Cue another headache for exchanges and cryptocurrency facilitators around the world…
Pakistan is the latest country to try to ban cryptocurrencies outright.
While Helen Partz reports at Cointelegraph today that the central bank in Pakistan would like to create a blanket cryptocurrency ban, that’s not how things are currently working out.
Instead, Partz suggests, the bank’s appeal will be sent to the ministries of finance and law for bureaucratic review.
It seems officials in Pakistan would like to crack down on coins, tokens and exchanges.
What about other countries?
On one hand, many first-world countries have dropped plans to ban cryptocurrency and are instead working on comprehensive regulation.
On the other hand, there are a significant number of countries that have tried to ban cryptocurrency outright.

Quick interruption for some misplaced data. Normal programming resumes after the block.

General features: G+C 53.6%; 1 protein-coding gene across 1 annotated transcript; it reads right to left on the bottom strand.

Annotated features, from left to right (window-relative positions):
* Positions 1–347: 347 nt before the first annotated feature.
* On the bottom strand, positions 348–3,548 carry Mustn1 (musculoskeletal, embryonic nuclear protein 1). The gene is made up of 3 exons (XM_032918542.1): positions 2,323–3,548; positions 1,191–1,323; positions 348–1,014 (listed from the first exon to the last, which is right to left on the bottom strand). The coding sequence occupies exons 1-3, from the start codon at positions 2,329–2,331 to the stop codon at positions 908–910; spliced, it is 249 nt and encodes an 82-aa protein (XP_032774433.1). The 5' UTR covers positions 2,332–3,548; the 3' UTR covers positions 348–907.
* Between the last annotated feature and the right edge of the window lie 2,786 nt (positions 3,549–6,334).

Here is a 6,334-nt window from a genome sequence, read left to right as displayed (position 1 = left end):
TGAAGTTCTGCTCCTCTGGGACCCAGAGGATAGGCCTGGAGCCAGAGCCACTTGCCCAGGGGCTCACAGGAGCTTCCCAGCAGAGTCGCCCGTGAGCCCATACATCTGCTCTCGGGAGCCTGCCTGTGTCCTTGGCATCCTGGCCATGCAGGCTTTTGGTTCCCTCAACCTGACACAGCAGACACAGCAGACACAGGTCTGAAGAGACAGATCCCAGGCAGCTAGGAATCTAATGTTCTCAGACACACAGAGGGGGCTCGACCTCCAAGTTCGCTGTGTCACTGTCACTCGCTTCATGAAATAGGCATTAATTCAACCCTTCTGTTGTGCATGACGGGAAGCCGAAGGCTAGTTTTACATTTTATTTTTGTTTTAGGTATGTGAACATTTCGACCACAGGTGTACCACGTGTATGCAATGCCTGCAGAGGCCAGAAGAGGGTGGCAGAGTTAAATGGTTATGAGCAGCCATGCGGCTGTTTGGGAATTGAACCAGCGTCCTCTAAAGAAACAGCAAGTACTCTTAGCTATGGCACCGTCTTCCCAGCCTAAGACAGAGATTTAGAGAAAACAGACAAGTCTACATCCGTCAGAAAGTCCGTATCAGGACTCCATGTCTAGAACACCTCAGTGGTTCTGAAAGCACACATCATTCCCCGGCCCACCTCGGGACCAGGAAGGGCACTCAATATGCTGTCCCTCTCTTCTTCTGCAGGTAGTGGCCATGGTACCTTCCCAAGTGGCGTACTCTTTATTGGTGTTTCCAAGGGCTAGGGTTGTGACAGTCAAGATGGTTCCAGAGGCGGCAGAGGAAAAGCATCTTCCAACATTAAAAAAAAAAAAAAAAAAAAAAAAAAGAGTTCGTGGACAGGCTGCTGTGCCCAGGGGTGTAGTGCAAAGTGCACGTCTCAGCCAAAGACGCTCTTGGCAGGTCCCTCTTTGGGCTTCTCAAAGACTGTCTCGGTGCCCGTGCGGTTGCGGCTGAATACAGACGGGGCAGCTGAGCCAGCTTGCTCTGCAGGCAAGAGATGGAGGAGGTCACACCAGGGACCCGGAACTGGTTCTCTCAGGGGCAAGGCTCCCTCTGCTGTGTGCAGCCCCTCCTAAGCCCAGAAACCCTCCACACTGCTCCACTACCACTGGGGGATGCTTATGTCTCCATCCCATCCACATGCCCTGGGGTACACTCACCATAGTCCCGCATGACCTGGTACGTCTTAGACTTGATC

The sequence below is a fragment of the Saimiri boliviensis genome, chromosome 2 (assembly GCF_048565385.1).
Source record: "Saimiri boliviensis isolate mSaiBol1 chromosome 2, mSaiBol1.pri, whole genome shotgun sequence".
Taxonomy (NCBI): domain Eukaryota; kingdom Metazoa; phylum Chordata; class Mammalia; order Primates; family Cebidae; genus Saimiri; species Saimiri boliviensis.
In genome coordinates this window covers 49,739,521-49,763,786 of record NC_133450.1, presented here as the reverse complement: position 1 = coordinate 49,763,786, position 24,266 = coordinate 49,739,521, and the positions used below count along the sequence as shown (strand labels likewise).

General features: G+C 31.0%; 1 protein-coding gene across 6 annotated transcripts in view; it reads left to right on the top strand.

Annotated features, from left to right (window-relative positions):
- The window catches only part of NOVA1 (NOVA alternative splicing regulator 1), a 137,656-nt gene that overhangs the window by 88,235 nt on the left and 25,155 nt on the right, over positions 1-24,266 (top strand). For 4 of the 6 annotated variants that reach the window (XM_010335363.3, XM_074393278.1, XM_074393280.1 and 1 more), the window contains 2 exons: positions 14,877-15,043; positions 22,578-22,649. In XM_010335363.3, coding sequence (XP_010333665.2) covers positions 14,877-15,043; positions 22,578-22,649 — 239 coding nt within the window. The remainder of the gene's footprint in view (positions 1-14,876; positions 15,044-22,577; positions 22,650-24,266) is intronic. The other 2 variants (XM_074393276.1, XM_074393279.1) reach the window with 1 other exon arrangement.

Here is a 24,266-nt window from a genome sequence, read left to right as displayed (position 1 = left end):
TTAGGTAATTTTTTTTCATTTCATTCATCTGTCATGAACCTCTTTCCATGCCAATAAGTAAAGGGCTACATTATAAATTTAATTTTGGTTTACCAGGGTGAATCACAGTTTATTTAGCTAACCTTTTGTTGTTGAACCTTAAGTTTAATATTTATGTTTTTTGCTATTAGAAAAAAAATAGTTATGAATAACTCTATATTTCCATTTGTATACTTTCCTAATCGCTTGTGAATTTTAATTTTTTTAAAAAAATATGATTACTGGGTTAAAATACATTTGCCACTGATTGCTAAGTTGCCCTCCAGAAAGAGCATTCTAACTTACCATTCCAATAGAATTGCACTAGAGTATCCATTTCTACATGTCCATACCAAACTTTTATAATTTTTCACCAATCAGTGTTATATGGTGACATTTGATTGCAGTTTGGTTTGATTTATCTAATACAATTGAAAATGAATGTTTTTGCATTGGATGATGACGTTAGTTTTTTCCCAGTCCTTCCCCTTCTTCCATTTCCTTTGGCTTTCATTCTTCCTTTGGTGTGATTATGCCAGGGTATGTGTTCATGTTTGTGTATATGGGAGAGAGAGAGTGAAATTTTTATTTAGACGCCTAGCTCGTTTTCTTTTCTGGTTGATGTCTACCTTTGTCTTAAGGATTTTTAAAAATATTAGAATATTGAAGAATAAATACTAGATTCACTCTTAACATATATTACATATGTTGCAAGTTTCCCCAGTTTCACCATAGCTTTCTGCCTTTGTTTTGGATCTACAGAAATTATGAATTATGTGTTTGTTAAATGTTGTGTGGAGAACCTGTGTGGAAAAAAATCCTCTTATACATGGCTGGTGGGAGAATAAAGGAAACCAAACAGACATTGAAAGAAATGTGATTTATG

A world map of positions on cryptocurrency shows belts of hostility and attempted crypto bans across South America, some parts of southern and northern Africa, and a nexus point in southern Asia around China, which has been aggressive about cryptocurrency crackdowns.
“China dislikes the energy consumption and greenhouse gases associated with crypto-currency mining,” reported Anne Stevenson-Yang yesterday at Forbes. “Regulators also think, with good reason, that cryptocurrency is used for money laundering, capital flight, and illegal transactions, so why support it?”
Chinese leaders do, however, want o create a national Digital Currency Electronic Payment (DCEP) system, which, as Stevenson-Yang points out, is really different than normal crypto.
“The DCEP is a digital form of China’s fiat money, subject to the same PBOC issuance and design regulations that govern physical currency,” she writes. “The goal of the DCEP is to provide high transparency into transactions for the government, in other words, to let Chinese regulators know everything about people who are making purchases and sales. Currency intended to enhance the panopticon is pretty much the exact opposite of the goal of Bitcoin.”
Keep an eye on national efforts and how they change the contours of global defi.